Wednesday, January 4, 2006


HatTip to Grace. NY Times article that's a few years late, but that's expected with mainstream media.

The cultural influence and flow into China and other Asian nations started a few years back with Korea's music scene and expanded to TV and film. Another point of influence is technology. Chinese firms and government entities hungry for technology and business knowledge seek out Korean firms, and Korean companies have flooded into China for years now. Also because of a common history against Japan and distaste for many things Japanese, Korea has almost become a default development partner in Asia. I assume the growing bonds between South Korea and China will continue along these lines of business and culture.

At Korea City, on the top floor of the Xidan Shopping Center, a warren of tiny shops sell hip-hop clothes, movies, music, cosmetics and other offerings in the South Korean style.

To young Chinese shoppers, it seemed not to matter that some of the products, like New York Yankees caps or Japan's Astro Boy dolls, clearly have little to do with South Korea. Or that most items originated, in fact, in Chinese factories.

"We know that the products at Korea City are made in China," said Wang Ying, 28, who works for the local branch of an American company. "But to many young people, 'Korea' stands for fashionable or stylish. So they copy the Korean style."

From clothes to hairstyle, music to television dramas, South Korea has been defining the tastes of many Chinese and other Asians for the past half decade. As part of what the Chinese call the Korean Wave of pop culture, a television drama about a royal cook, "The Jewel in the Palace," is garnering record ratings throughout Asia, and Rain, a 23-year-old singer from Seoul, drew more than 40,000 fans to a sold-out concert at a sports stadium here in October.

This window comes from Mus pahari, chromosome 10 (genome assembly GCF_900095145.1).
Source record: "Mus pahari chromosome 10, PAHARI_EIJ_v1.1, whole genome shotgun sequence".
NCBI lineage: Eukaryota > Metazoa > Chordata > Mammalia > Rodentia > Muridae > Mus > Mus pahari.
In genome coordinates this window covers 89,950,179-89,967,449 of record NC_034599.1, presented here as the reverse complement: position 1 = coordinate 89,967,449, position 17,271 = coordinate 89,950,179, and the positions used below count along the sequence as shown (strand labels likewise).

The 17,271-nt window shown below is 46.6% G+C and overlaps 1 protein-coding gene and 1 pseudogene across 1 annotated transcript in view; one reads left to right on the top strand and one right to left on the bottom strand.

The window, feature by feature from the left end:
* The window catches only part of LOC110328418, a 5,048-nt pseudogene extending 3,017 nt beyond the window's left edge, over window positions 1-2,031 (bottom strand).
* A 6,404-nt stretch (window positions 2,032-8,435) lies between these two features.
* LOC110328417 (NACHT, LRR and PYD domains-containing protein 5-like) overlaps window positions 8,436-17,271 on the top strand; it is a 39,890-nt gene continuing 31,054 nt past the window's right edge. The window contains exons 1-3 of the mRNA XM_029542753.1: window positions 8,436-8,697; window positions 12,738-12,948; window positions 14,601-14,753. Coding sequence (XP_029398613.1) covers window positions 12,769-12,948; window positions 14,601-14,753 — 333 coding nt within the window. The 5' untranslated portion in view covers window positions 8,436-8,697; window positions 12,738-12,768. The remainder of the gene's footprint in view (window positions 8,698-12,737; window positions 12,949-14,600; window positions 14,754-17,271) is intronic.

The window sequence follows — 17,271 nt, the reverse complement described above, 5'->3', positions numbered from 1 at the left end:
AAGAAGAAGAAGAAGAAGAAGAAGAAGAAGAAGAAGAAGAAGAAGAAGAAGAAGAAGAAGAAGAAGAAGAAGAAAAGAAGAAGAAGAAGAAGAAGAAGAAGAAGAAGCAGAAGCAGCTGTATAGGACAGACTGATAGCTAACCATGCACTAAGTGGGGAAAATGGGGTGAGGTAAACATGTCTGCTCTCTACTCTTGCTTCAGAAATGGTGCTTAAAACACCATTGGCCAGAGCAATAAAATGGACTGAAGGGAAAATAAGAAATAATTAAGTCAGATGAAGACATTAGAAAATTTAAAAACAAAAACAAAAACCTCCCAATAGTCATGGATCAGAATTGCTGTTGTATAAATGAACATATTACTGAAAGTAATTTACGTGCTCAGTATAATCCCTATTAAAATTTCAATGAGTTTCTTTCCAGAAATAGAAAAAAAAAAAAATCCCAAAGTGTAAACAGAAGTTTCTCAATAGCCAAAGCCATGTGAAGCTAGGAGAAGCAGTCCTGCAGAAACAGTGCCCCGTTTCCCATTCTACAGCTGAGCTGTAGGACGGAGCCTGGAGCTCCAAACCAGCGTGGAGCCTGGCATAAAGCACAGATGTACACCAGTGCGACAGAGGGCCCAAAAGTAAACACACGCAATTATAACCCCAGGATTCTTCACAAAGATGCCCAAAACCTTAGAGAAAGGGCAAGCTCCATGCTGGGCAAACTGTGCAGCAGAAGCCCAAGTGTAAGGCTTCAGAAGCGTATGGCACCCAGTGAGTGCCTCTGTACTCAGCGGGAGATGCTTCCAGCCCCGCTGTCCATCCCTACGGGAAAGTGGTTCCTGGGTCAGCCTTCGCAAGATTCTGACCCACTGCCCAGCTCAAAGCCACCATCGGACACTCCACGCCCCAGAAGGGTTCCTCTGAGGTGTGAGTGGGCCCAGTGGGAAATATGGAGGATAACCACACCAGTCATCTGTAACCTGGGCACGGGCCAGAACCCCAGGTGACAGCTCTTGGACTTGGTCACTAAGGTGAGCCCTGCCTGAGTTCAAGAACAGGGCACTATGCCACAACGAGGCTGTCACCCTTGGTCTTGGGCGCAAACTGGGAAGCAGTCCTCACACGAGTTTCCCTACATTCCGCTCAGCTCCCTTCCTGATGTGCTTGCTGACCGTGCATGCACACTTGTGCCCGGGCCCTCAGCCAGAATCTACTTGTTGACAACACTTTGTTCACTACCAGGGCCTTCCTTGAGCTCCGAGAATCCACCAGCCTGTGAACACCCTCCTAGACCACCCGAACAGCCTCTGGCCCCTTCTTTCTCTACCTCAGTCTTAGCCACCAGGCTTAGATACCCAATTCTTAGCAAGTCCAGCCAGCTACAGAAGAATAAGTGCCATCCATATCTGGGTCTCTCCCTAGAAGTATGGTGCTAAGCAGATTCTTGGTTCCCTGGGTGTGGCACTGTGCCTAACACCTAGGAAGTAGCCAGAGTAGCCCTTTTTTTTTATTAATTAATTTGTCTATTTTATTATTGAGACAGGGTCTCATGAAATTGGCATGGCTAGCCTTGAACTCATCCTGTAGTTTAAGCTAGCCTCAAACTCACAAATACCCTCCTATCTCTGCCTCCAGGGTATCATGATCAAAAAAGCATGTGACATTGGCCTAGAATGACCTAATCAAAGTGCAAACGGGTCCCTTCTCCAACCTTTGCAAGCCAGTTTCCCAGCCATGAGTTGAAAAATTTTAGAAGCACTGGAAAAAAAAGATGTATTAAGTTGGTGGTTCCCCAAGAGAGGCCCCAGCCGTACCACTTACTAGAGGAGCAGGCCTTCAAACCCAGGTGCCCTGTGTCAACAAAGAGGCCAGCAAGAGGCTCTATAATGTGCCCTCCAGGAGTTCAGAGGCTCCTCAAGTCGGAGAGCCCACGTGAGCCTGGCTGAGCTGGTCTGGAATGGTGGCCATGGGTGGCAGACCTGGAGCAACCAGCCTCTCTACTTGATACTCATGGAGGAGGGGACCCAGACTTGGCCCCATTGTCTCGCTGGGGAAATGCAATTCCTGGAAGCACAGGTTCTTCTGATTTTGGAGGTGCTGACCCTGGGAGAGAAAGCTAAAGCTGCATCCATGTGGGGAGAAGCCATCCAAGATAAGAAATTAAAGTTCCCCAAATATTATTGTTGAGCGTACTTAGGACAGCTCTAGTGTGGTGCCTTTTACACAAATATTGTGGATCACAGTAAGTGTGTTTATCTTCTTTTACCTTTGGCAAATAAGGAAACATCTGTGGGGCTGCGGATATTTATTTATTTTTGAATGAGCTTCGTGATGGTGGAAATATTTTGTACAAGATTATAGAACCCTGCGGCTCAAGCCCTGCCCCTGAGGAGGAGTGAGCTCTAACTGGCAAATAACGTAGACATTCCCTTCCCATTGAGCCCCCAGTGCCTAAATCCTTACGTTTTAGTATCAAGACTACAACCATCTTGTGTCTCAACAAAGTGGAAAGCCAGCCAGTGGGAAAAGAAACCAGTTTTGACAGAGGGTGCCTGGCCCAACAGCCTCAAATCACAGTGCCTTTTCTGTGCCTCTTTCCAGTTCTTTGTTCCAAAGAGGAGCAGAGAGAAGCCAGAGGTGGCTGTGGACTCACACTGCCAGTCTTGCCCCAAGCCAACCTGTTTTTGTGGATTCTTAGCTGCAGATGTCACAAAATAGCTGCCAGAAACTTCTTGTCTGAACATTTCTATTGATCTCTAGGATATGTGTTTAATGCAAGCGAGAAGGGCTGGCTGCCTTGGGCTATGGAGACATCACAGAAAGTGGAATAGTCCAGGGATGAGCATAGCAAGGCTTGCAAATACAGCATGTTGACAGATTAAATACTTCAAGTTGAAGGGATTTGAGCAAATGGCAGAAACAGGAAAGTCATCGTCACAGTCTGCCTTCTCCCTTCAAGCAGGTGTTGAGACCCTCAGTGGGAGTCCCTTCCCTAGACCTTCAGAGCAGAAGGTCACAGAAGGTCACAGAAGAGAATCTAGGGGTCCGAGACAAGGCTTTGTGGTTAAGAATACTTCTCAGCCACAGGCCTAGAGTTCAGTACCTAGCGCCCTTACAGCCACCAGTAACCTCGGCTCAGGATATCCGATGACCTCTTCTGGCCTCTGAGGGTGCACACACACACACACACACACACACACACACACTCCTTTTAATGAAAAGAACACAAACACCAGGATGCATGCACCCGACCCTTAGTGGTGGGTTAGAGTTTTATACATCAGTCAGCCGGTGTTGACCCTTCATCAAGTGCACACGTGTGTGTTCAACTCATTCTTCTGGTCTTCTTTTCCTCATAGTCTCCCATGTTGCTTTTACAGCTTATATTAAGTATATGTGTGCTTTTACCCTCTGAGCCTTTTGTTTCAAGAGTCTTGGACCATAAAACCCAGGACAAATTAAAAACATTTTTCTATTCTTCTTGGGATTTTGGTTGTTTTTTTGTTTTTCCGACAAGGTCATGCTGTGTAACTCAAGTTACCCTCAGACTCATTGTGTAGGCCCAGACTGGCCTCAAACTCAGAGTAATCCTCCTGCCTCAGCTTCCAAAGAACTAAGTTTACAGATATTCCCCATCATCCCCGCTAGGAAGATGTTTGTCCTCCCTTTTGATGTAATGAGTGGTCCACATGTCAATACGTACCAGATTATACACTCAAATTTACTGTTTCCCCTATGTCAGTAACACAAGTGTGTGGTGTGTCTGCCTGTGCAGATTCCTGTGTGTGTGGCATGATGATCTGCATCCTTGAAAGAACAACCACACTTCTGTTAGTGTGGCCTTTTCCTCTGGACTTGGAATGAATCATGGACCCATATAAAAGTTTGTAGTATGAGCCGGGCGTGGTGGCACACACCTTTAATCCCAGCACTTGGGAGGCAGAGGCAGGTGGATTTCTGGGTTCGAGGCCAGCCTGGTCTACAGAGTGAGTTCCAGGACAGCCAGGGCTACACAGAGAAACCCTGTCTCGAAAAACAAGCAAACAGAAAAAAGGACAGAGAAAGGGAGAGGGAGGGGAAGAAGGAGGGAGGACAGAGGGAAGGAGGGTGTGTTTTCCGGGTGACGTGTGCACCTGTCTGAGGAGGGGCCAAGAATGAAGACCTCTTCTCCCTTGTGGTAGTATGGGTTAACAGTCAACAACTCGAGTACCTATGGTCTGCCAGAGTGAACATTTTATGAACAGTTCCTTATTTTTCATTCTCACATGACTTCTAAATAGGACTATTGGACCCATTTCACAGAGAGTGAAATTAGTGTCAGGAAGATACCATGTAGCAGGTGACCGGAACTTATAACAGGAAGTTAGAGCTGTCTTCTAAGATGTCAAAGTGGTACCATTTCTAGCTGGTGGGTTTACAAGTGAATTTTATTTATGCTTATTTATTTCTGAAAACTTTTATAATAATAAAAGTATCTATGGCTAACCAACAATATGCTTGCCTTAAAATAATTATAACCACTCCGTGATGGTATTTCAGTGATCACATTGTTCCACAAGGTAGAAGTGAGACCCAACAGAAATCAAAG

But South Korea's "soft power" also extends to the material and spiritual spheres. Samsung's cellphones and televisions are symbols of a coveted consumerism for many Chinese. Christianity, in the evangelical form championed by Korean missionaries deployed throughout China, is finding Chinese converts despite Beijing's efforts to rein in the spread of the religion. South Korea acts as a filter for Western values, experts say, making them more palatable to Chinese and other Asians.

For a country that has been influenced by other cultures, especially China but also Japan and America, South Korea finds itself at a turning point in its new role as exporter.
(full article in China Daily with no login)

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